Family Therapy

Family therapy can play an important role in getting and staying sober. The entire family system is impacted by addiction. Family therapy provides a space to break down defense mechanisms, to be honest about family secrets and to discuss new boundaries and expectations. Family therapy is also a place where the entire family can be educated on addiction.

Cognitive Behavioral Therapy

CBT is a type of therapy that is widely used in addiction treatment. There are strict CBT therapists and there are also therapists who incorporate CBT techniques into their work with clients. CBT can be utilized in individual or group settings.

CBT techniques focus on helping individuals to change their thinking, reframe their thoughts, and find connections between their actions and their thoughts. It is common to see negative thinking patterns in those who are struggling with addiction. It is important to treat any co-occurring disorders such as anxiety or depression. According to the National Institute on drug abuse, “Treating mental health issues like depression, anxiety, post-traumatic stress disorder, ADHD and others with medications or other therapies is crucial to address the addiction and overdose crisis”.


Inpatient programs are intense, residential programs. An inpatient program is appropriate when someone needs a controlled environment in order to get sober, which is common. Often, medical detox is needed. When this is the case, the patient will be under the care of a doctor and medical specialists as they detox from substances. They are provided with constant care. During inpatient programs, patients can immerse themselves into treatment and getting sober. They can put all of their focus on themselves. When you go to inpatient treatment you have a team: a therapist, a group counselor and a psychiatrist. An inpatient program can range from 30 days to 6 months.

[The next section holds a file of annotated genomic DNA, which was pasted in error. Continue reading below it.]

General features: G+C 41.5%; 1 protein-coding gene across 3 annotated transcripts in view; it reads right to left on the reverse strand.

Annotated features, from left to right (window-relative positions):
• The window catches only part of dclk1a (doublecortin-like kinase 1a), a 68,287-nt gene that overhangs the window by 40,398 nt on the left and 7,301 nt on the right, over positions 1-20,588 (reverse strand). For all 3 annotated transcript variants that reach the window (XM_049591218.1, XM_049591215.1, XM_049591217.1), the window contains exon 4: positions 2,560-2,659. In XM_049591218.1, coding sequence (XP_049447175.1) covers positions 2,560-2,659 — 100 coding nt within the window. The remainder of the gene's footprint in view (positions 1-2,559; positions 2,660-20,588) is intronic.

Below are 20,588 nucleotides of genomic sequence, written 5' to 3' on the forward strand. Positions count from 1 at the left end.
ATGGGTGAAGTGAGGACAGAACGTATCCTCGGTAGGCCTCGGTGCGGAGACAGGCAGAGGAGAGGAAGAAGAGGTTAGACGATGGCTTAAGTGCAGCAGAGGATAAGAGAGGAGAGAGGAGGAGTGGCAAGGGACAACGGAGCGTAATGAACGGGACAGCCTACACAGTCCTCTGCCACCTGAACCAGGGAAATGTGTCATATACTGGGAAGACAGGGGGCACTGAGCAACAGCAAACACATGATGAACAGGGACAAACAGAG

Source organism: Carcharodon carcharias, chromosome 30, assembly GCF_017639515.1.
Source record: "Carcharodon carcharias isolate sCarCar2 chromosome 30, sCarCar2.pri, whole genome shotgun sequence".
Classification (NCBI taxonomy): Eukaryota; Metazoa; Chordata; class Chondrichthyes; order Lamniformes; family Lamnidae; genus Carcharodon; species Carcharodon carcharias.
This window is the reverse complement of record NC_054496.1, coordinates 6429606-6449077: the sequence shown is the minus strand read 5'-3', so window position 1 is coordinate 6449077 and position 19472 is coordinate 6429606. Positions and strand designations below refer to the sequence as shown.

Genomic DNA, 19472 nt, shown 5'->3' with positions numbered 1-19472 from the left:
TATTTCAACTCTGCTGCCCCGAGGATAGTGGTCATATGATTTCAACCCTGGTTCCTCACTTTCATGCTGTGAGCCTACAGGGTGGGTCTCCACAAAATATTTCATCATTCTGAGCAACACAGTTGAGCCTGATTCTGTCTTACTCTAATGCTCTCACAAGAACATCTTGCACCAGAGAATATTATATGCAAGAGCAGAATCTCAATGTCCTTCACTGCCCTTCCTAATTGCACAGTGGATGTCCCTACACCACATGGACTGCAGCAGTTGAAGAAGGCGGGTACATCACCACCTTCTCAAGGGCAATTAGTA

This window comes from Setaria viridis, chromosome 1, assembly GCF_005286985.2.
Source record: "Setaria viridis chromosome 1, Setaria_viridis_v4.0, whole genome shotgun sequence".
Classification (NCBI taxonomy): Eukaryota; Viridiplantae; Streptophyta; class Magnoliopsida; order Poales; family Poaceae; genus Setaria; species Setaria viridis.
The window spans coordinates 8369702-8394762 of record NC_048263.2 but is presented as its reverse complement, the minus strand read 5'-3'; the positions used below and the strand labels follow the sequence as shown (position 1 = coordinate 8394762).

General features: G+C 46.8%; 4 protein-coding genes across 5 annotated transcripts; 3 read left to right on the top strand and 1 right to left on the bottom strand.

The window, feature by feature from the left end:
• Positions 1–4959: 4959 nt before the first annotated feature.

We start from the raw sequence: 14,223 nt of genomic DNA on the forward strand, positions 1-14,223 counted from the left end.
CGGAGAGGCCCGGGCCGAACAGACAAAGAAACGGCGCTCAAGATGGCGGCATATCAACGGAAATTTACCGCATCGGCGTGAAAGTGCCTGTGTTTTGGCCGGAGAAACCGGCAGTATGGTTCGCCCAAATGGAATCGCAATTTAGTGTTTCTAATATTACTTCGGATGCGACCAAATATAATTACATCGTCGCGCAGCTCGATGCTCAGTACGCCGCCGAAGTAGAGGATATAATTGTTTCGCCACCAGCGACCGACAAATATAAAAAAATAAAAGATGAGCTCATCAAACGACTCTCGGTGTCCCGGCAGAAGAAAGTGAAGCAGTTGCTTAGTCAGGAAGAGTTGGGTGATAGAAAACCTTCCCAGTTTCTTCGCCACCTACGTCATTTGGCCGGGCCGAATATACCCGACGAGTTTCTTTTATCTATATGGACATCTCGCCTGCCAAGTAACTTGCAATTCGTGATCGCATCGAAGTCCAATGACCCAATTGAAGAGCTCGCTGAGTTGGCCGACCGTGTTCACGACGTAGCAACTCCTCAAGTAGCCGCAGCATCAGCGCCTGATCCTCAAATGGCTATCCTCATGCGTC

Outpatient programs are part-time programs that treat addiction. They vary in intensity and duration. They are typically anywhere from 3 to 5 days a week. A patient can usually attend an outpatient program during the day or in the evening. An outpatient program is a higher level of care then individual therapy, but people are still able to attend school or work while attending a partial program.

Sober Living

Sober living is an important part of treatment. It is important for an individual to have a sober and stable environment to live in during early sobriety. A sober living environment is often recommended post treatment, as it can provide safety, accountability, and support.

It is well known that substance use is difficult for everyone involved. Whether you are struggling with substance use or like many of us, you may have a family member who is, know that you are not alone and there are treatment options.

Modern Therapy and Wellness, LLC has clinicians who are experienced in working with those who struggle with substance use disorder. We can provide individual and family therapy, as well as referrals for higher levels of care.